For example, on the remarkable violin solo at the beginning of movement 4 of Reiner’s Scheherazade, there is a presence and physicality to the violin that is simply next level with the Chord and JPLAY drivers (JPLAY more so than Chord). Each start and stop of the bow is tangible, and the subtlety and intonation of the performance is incredibly vivid and real. When the rest of the orchestra joins in, the Chord ASIO driver gives remarkable detail and transparency to each of the sections and even individual players, but with the JPLAY driver, I am able to hear for the first time individual performances in the orchestra sections.
That remarkable sense of standing next to Maestro Reiner with the orchestra before you is absolutely intoxicating. I thought I had heard all this remarkable recording and performance could give, but there is so much more beauty and subtlety in these performances to explore and absorb (and to be absorbed by).
With recordings like Organ Prelude (“JS Bach Magnificat” by Dunedin Consort) and O thou tellest good tidings (“Handel: Messiah” by Dunedin Consort) and Fecit potentiam (“Arnesen: Magnificat” by TrondheimSolistene), the sense of the space and depth is remarkable. The cathedral is an integral part of the performance, and the sense of space and being within it is intoxicating.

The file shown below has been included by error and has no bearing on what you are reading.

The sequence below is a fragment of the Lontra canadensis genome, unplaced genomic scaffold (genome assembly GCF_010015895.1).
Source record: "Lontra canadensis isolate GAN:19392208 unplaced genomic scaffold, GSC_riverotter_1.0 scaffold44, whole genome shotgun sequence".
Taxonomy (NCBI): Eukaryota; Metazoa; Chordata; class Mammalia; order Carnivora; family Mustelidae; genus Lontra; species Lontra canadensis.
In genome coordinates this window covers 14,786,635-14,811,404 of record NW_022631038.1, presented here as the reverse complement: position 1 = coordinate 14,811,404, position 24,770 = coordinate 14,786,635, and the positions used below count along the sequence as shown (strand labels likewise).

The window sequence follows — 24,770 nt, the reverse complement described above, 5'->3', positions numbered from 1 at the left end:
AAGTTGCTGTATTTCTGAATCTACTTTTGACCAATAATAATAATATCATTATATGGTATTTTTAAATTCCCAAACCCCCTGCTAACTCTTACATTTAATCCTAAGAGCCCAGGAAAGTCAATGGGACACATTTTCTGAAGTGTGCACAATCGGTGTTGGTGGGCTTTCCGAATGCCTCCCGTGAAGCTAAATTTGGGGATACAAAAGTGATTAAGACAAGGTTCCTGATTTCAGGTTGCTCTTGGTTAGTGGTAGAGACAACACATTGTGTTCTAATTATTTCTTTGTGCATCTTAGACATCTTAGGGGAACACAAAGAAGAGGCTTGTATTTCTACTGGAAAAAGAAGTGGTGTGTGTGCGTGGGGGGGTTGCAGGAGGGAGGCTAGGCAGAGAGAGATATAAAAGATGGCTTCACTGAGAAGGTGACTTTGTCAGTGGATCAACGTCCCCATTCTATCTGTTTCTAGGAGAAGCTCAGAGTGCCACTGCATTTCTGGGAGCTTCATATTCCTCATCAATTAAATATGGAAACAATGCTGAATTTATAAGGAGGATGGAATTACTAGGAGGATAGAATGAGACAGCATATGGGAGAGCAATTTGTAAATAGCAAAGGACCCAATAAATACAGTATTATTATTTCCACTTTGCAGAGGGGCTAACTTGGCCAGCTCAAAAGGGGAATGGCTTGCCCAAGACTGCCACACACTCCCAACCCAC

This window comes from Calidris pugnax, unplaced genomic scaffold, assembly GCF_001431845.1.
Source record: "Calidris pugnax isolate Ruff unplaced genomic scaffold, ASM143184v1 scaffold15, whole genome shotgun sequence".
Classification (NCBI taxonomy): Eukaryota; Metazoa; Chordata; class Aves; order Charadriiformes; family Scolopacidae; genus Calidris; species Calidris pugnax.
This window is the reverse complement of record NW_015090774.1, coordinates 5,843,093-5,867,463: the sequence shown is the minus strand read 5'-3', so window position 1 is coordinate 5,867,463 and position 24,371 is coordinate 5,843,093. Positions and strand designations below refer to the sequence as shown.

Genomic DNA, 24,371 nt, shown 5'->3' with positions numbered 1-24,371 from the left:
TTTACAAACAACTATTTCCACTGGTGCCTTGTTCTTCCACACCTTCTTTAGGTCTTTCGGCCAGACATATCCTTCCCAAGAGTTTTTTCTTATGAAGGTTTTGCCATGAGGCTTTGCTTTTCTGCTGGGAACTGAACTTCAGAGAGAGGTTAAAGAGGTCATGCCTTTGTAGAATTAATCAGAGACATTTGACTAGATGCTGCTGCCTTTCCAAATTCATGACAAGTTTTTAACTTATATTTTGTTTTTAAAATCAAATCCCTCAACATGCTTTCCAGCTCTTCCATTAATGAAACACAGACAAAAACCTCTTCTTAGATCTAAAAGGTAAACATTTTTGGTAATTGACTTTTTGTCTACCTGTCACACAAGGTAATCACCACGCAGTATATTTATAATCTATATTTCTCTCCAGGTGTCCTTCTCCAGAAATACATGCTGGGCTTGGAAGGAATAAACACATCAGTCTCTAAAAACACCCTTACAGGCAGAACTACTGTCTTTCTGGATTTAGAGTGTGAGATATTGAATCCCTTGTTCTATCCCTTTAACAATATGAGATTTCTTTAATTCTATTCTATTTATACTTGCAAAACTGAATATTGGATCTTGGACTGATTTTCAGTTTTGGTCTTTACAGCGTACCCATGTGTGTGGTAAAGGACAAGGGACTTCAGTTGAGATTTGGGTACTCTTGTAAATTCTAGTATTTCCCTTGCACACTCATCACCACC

Switching to my favorite depth test Four Surround Voices (“The Ultimate Headphone Demonstration Disk” by Chesky), the Chord and JPLAY drivers both have a significantly better sense of depth (including well behind the listener...this is true holographic surround sound), but with the JPLAY driver that sense of space was a touch more relaxed and real.
While transparency is extraordinary with the WASAPI driver, the Chord and JPLAY drivers just take things to a completely different level. I’ve never heard this level of transparency and physicality, especially for complex performances. The WASAPI driver is the best I’ve ever heard (pre Extreme), but it is outclassed by the Chord ASIO and JPLAY ASIO drivers in every possible way (absolutely no contest).